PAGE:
I’m beginning to think that job hunting should be classified as an extreme sport, because the lengths that some individuals go to find a job is… well, extreme. It is increasingly becoming a case of survival of the fittest if you’re a recent graduate trying to make your job application stand out from the rest.
Apparently it’s quite normal to make a few bits up on your CV if it will help you get your dream job. I don’t think I’ll risk it. I have a mental image of myself in an interview going brick red and look very shifty whilst stubbornly defending my written claim that I’d climbed Everest in my summer holidays when I was 11.
A search into Google comes up with hundreds of radical stories of how people have applied for jobs. I recommend doing this if you have some spare time and are at a loose end- you will be entertained for hours and will feel decidedly normal by the end. Some of these ideas show good intuition, some of them are just a bit nuts.
I particularly liked the story of Irish graduate Félim Mac An Iomaire who invested his life savings in a giant billboard he had created and posted on a busy road in Dublin. Calling himself the “Jobless Paddy,” it implored potential employers to hire him so that he wouldn’t have to emigrate to find work. This was after 200 job applications, which had resulted in just two interviews and nil jobs. Luckily for this particular Irishman, social media went mad on his idea and he’s now in his dream job working as a communications executive for Paddy Power.
But be warned, not every story is a success story. Actress Sean Young famously stormed into a Warner Brothers studio wearing her home crafted Catwoman outfit, in an attempt to get the role in the 1992 “Batman Returns” sequel. Rather than having the desired effect, this left Director Tim Burton rather flummoxed, and he instead gave the role to Michelle Pfeiffer. I imagine Young would have left the studios ashen faced and with her feline tail between her legs. What we can learn from this is that it’s a potentially expensive and potentially very embarrassing risk you’re taking in your extreme quest for a job, with no guarantee of success.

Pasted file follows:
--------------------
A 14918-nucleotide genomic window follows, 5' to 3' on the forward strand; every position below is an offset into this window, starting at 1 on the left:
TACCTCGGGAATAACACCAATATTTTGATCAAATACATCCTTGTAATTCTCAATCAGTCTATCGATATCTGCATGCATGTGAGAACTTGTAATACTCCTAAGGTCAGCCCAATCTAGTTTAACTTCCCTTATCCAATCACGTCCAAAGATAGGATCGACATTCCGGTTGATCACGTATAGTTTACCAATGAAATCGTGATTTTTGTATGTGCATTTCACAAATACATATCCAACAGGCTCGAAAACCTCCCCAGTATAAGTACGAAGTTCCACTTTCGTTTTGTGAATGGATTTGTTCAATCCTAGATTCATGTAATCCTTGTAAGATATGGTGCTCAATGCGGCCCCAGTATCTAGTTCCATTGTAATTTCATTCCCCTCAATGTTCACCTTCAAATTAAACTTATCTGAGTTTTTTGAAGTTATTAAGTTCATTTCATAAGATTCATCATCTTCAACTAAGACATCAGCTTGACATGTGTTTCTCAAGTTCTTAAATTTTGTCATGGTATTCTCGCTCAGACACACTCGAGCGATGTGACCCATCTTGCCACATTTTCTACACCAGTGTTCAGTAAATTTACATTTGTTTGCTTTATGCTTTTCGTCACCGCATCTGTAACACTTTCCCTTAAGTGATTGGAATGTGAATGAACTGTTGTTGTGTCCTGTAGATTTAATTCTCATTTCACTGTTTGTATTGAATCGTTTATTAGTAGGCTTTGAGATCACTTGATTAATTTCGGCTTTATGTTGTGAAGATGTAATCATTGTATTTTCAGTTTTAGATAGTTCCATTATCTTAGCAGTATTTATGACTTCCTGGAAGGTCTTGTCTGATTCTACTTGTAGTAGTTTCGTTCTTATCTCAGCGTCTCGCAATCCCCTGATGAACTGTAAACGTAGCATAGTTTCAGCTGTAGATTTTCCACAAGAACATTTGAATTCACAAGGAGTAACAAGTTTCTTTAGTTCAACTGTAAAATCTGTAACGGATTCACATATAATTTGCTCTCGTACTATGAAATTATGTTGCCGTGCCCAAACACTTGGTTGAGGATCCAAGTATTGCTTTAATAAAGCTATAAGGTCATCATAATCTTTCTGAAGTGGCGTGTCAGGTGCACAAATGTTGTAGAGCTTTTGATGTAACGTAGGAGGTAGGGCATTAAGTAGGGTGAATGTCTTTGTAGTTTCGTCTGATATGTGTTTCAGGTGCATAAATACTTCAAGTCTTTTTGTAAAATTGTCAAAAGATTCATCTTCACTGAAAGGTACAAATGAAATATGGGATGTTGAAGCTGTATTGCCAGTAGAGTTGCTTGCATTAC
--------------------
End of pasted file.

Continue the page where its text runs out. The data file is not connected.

However, it is true that we need to look beyond the usual process of networking and submitting two page résumés online. Luckily for you, here at Present.me, we’ve done half the work for you. Here’s Freddie’s Present.me version of his CV:
He’s just landed a summer internship with KPMG.
So rather than think too outside the box, why don’t you just settle down in front of your computer for a few hours, put together a few slides, and get to know your webcam?
Think of it like this, instead of going extreme, you would be better off making an extreme-ly good presentme. It’s free, it’s easy, and it can get you the same result: a job!